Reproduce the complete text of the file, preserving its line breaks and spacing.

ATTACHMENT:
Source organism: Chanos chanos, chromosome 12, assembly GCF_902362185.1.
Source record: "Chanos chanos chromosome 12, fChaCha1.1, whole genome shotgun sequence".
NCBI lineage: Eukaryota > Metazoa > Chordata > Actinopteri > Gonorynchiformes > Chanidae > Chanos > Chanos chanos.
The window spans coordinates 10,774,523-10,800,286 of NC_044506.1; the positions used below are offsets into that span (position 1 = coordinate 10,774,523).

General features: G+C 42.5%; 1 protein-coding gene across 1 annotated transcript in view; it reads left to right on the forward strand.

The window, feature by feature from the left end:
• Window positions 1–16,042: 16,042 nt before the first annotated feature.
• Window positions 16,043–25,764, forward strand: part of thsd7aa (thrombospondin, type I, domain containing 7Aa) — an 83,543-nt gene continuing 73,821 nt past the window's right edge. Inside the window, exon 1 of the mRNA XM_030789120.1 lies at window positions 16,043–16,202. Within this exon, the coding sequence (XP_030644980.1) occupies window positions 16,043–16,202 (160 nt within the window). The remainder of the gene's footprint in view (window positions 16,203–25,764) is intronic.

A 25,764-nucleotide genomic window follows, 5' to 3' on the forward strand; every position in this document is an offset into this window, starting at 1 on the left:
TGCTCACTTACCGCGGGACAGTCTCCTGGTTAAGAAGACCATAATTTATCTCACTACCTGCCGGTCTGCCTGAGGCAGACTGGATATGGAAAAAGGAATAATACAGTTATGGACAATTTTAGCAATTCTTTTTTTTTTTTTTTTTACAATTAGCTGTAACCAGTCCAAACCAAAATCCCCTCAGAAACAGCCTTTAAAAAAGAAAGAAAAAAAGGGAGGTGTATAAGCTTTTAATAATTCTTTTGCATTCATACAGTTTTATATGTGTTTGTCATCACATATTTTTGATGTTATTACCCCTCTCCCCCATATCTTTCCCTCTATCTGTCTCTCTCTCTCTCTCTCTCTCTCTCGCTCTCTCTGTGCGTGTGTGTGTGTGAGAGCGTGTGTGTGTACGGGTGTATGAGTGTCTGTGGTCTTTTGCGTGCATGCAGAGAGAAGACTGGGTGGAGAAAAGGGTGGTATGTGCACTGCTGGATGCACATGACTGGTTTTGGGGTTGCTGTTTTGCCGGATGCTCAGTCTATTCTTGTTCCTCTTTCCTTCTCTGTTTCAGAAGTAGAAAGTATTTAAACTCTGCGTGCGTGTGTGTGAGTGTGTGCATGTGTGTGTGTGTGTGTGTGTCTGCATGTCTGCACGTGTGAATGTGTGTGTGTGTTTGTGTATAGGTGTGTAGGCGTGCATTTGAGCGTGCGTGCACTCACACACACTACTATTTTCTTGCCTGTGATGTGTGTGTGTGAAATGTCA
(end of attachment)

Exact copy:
Source organism: Chanos chanos, chromosome 12, assembly GCF_902362185.1.
Source record: "Chanos chanos chromosome 12, fChaCha1.1, whole genome shotgun sequence".
NCBI lineage: Eukaryota > Metazoa > Chordata > Actinopteri > Gonorynchiformes > Chanidae > Chanos > Chanos chanos.
The window spans coordinates 10,774,523-10,800,286 of NC_044506.1; the positions used below are offsets into that span (position 1 = coordinate 10,774,523).

General features: G+C 42.5%; 1 protein-coding gene across 1 annotated transcript in view; it reads left to right on the forward strand.

The window, feature by feature from the left end:
• Window positions 1–16,042: 16,042 nt before the first annotated feature.
• Window positions 16,043–25,764, forward strand: part of thsd7aa (thrombospondin, type I, domain containing 7Aa) — an 83,543-nt gene continuing 73,821 nt past the window's right edge. Inside the window, exon 1 of the mRNA XM_030789120.1 lies at window positions 16,043–16,202. Within this exon, the coding sequence (XP_030644980.1) occupies window positions 16,043–16,202 (160 nt within the window). The remainder of the gene's footprint in view (window positions 16,203–25,764) is intronic.

A 25,764-nucleotide genomic window follows, 5' to 3' on the forward strand; every position in this document is an offset into this window, starting at 1 on the left:
TGCTCACTTACCGCGGGACAGTCTCCTGGTTAAGAAGACCATAATTTATCTCACTACCTGCCGGTCTGCCTGAGGCAGACTGGATATGGAAAAAGGAATAATACAGTTATGGACAATTTTAGCAATTCTTTTTTTTTTTTTTTTTACAATTAGCTGTAACCAGTCCAAACCAAAATCCCCTCAGAAACAGCCTTTAAAAAAGAAAGAAAAAAAGGGAGGTGTATAAGCTTTTAATAATTCTTTTGCATTCATACAGTTTTATATGTGTTTGTCATCACATATTTTTGATGTTATTACCCCTCTCCCCCATATCTTTCCCTCTATCTGTCTCTCTCTCTCTCTCTCTCTCTCTCGCTCTCTCTGTGCGTGTGTGTGTGTGAGAGCGTGTGTGTGTACGGGTGTATGAGTGTCTGTGGTCTTTTGCGTGCATGCAGAGAGAAGACTGGGTGGAGAAAAGGGTGGTATGTGCACTGCTGGATGCACATGACTGGTTTTGGGGTTGCTGTTTTGCCGGATGCTCAGTCTATTCTTGTTCCTCTTTCCTTCTCTGTTTCAGAAGTAGAAAGTATTTAAACTCTGCGTGCGTGTGTGTGAGTGTGTGCATGTGTGTGTGTGTGTGTGTGTCTGCATGTCTGCACGTGTGAATGTGTGTGTGTGTTTGTGTATAGGTGTGTAGGCGTGCATTTGAGCGTGCGTGCACTCACACACACTACTATTTTCTTGCCTGTGATGTGTGTGTGTGAAATGTCA